A growing number of scholars have been considering how international business engages with issues of social relevance. The body of literature on Corporate Social Responsibility (CSR) in international business is growing, and focuses on benefits to both the multinational corporation (MNC) and society (e.g., Bondy & Starkey, 2014; Enderwick, 2018; Filatotchev & Stahl, 2015; Marano, Tashman & Kostova, 2017). There is also a growing body of work on MNCs’ sustainability initiatives (e.g., Burritt, Christ, Rammal & Schaltegger, 2018; Kaur & Sharma, 2018; Kourula, Pisani & Kolk, 2017), although most of that work is still published in journals focused on sustainability, rather than in international business publications.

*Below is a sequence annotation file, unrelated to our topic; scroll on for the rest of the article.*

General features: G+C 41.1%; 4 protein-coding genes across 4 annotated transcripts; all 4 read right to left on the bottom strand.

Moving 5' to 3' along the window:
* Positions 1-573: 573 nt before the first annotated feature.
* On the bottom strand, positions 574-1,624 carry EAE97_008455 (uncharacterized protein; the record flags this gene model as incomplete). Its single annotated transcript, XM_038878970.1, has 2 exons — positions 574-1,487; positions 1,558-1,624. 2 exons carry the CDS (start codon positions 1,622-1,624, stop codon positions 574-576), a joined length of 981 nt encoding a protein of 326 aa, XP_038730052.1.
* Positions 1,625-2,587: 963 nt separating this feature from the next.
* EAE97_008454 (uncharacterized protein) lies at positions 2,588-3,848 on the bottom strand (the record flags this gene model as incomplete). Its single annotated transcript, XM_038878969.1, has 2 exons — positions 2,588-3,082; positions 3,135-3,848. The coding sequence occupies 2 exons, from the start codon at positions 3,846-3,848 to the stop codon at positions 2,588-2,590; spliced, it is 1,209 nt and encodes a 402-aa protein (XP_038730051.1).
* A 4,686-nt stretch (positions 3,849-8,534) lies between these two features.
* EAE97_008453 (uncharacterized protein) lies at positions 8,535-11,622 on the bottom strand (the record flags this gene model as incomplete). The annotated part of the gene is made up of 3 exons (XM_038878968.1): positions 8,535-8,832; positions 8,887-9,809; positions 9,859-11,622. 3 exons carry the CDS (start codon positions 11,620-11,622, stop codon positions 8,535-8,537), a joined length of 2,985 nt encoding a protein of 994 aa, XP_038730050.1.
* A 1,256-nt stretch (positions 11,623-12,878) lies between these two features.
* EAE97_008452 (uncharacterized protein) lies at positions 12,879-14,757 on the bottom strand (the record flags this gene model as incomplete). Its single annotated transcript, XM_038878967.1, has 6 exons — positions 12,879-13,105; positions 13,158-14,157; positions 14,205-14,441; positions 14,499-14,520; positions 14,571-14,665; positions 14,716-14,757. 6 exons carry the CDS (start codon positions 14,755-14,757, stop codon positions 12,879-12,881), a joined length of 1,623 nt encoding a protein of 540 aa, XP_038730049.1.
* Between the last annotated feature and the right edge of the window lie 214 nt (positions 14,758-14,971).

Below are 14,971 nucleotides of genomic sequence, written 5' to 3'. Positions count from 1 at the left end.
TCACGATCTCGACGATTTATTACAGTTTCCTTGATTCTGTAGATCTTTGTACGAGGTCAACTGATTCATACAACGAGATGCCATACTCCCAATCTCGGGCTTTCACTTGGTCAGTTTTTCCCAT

At first glance, these topics may appear tangential to the area of international business policy, since they focus neither on the promotion of firm internationalization nor on the attraction of foreign firms. In this editorial, I would like to argue against this overly narrow view of international business policy. In today’s globalizing world, many social concerns and activities involving the business community cross national borders. It has long been known that both “winners” and “losers” result from the changes brought about through globalization, e.g., job losses related to offshoring (Rodrik, 2018) and the globalization of innovation (Archibugi & Iammarino, 1999), but not many business scholars have seen these changes as fundamental to the field of international business. Having analyzed the origins of the current wave of populism, Rodrik (2018: 28) concludes: “The rules [to govern globalization] that need to be developed are those that emphasize fairness, address concerns of social dumping, and enhance policy space in both developed and developing nations”. None of his suggestions relate to a traditional understanding of international business. Instead, they suggest that social concerns need to be taken more seriously, and international business policy should play a central role in harnessing this. Similarly, Van Zanten and Van Tulder (2018) argue that surprisingly little has been done to analyze the role of MNCs in realizing – or not – the Sustainable Development Goals (SDGs).